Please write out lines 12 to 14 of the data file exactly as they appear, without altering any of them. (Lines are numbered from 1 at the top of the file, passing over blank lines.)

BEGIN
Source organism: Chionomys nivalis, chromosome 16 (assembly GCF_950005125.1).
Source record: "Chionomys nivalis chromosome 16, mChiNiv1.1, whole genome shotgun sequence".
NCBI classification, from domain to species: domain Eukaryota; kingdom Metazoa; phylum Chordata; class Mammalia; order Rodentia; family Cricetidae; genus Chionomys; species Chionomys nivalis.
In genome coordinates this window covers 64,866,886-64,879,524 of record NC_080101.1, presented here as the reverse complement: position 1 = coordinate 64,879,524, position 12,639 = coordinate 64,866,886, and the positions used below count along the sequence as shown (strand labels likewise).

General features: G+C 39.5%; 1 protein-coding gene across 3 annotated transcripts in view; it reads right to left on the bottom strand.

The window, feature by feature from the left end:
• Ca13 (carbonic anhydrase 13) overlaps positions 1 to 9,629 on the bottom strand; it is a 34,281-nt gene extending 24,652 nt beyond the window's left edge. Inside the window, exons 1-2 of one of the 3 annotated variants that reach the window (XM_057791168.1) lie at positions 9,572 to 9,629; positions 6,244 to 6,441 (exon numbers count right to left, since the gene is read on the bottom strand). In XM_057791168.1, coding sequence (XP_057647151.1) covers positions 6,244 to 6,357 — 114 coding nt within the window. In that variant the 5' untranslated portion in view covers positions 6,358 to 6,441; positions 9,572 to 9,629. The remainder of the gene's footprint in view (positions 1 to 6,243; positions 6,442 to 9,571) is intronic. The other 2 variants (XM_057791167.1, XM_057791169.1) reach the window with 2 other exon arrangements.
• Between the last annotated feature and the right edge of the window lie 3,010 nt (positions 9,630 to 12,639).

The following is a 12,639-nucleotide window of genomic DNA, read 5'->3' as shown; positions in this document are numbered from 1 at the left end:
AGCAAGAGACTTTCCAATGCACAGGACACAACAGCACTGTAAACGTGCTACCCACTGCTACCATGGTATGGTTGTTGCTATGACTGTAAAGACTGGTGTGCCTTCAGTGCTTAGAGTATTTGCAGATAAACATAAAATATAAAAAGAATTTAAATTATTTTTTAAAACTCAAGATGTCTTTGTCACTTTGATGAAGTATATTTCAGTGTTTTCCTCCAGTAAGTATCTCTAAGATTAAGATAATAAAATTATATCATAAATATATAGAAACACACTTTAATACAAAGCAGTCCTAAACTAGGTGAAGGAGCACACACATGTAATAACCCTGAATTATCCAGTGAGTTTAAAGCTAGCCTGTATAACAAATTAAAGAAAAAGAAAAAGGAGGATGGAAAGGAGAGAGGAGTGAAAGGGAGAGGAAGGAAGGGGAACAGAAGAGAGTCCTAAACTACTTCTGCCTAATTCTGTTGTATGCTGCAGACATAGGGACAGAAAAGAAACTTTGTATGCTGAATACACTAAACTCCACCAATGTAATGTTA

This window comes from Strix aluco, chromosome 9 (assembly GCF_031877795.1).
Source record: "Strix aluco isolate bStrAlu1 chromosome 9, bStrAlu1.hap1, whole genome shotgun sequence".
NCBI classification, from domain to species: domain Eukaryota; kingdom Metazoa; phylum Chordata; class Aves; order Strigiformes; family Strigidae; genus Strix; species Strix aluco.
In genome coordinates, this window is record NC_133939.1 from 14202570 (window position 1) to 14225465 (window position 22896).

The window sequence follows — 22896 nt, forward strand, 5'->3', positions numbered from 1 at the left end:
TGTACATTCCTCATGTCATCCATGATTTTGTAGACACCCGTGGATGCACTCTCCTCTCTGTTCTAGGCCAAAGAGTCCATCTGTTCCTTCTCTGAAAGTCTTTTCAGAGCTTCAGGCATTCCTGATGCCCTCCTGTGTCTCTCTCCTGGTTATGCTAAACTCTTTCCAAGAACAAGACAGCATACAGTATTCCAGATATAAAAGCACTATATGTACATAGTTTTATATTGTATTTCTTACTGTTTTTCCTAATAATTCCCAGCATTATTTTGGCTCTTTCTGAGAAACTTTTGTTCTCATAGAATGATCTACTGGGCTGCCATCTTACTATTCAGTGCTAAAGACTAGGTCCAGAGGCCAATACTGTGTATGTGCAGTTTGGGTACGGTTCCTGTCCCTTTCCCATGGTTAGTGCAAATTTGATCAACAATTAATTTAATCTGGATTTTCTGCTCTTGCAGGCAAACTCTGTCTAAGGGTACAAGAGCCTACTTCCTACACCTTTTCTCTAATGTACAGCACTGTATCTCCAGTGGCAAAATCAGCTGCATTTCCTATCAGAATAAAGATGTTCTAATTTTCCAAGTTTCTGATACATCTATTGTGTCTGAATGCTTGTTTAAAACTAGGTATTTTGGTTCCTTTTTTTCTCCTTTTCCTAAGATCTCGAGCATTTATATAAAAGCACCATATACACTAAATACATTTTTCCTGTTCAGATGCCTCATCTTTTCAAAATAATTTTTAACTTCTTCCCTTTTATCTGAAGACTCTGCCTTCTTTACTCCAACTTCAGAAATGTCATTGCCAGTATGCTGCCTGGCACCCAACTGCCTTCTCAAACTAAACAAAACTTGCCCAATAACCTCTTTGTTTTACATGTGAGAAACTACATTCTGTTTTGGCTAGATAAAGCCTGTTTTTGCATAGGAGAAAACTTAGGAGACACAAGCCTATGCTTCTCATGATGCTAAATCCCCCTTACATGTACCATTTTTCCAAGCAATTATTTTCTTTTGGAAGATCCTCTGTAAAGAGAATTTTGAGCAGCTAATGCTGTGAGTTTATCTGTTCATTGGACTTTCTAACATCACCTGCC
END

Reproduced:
Source record: "Strix aluco isolate bStrAlu1 chromosome 9, bStrAlu1.hap1, whole genome shotgun sequence".
NCBI classification, from domain to species: domain Eukaryota; kingdom Metazoa; phylum Chordata; class Aves; order Strigiformes; family Strigidae; genus Strix; species Strix aluco.
In genome coordinates, this window is record NC_133939.1 from 14202570 (window position 1) to 14225465 (window position 22896).